• Wants to be able to collaborate ideas easily with friends.

frustrations / pain points

  • Too much content/websites to filter through on Google for what to do on O‘ahu.



it & tech knowledge

it & internet
mobile apps
social media

user flow

Based on my research, I was able to gain some insight in the order that people plan their trip. Searching for a place, deciding if they want to go, checking to see if that is something their travel mates want to do, and deciding if they will do this activity. Below is my user flow for adding an activity for the first time to the collaborative digital trip planner website and approving the activity for the digital itinerary.

UI Design


Since HAWAI‘I Magazine has existing branding, it was only needed to create an extension of that brand to create Adventure with HAWAI‘I Magazine. Planning a trip to Hawai‘i should be fun and exciting. This mark/logo has a playful look and feel with the gentle waves and vibrant color scheme.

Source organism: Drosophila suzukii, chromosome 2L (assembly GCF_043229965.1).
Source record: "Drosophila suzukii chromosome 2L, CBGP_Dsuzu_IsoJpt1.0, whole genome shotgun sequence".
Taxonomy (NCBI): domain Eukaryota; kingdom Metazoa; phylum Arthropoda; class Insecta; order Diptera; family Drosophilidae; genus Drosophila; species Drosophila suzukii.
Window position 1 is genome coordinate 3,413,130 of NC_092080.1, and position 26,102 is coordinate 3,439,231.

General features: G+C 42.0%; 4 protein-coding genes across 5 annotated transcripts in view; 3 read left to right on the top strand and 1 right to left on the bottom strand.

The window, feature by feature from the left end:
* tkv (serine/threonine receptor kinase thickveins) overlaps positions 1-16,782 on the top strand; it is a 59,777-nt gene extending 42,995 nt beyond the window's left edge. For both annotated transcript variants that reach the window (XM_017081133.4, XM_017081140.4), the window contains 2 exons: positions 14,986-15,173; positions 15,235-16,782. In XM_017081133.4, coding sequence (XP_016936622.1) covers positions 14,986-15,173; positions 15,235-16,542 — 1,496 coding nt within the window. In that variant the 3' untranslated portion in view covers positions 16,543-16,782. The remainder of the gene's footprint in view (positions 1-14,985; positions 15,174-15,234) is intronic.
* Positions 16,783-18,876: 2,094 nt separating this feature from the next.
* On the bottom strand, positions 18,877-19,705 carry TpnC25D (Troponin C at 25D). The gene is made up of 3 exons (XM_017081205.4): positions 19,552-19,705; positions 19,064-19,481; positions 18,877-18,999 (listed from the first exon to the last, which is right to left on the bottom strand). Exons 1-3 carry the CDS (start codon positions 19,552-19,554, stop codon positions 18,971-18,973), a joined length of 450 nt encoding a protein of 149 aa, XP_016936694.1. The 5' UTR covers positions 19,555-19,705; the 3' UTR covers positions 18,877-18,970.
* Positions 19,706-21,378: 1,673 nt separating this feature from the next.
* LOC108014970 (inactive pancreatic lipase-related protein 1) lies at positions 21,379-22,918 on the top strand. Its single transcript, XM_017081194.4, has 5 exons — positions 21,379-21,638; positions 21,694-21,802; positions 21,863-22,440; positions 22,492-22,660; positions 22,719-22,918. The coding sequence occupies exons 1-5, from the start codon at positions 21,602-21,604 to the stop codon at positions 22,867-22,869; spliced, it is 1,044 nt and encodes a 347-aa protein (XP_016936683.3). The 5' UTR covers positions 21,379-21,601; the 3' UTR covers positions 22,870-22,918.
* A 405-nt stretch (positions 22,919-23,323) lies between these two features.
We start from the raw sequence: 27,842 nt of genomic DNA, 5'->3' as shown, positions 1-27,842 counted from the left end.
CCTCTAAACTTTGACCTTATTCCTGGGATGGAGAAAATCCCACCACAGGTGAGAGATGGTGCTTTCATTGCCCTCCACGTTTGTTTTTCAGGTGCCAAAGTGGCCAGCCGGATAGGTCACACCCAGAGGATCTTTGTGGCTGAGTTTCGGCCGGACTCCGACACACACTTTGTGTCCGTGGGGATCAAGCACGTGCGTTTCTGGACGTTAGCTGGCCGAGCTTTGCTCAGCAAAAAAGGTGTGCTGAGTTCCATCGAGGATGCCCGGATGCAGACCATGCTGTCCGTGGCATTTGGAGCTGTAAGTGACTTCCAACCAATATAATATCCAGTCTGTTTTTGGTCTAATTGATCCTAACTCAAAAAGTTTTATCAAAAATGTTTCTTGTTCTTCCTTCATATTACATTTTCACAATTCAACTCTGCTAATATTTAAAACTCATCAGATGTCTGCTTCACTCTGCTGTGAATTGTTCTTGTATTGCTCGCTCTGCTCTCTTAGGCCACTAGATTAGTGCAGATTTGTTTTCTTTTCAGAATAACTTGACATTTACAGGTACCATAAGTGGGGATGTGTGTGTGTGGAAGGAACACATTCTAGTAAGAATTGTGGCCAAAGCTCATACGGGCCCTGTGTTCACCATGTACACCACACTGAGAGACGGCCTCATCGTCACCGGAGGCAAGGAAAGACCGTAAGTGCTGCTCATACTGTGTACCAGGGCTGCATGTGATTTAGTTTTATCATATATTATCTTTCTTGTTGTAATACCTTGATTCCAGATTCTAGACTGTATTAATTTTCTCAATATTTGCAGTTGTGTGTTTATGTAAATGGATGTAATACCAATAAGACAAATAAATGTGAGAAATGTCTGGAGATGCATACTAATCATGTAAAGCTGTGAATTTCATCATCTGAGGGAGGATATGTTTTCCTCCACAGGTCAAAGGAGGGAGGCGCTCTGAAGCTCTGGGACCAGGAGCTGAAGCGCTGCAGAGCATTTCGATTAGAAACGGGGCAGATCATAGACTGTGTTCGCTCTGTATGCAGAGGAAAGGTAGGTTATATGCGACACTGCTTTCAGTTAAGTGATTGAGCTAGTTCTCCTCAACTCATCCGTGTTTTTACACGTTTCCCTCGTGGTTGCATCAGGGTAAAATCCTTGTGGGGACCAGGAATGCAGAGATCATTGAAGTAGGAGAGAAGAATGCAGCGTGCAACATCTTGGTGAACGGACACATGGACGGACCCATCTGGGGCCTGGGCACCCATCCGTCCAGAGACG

color palette


lo-fi wireframes

Based on my research, all participants needed some type of way to discuss and approve proposed activities for the trip. Within the collaborative digital trip planning website, you and your travel mates can vote yes, no or maybe for each activity.

hi-fi wireframes

In these final versions, collaborating tools were resolved and informational/directional icons were created in place of too much body copy.

ui kit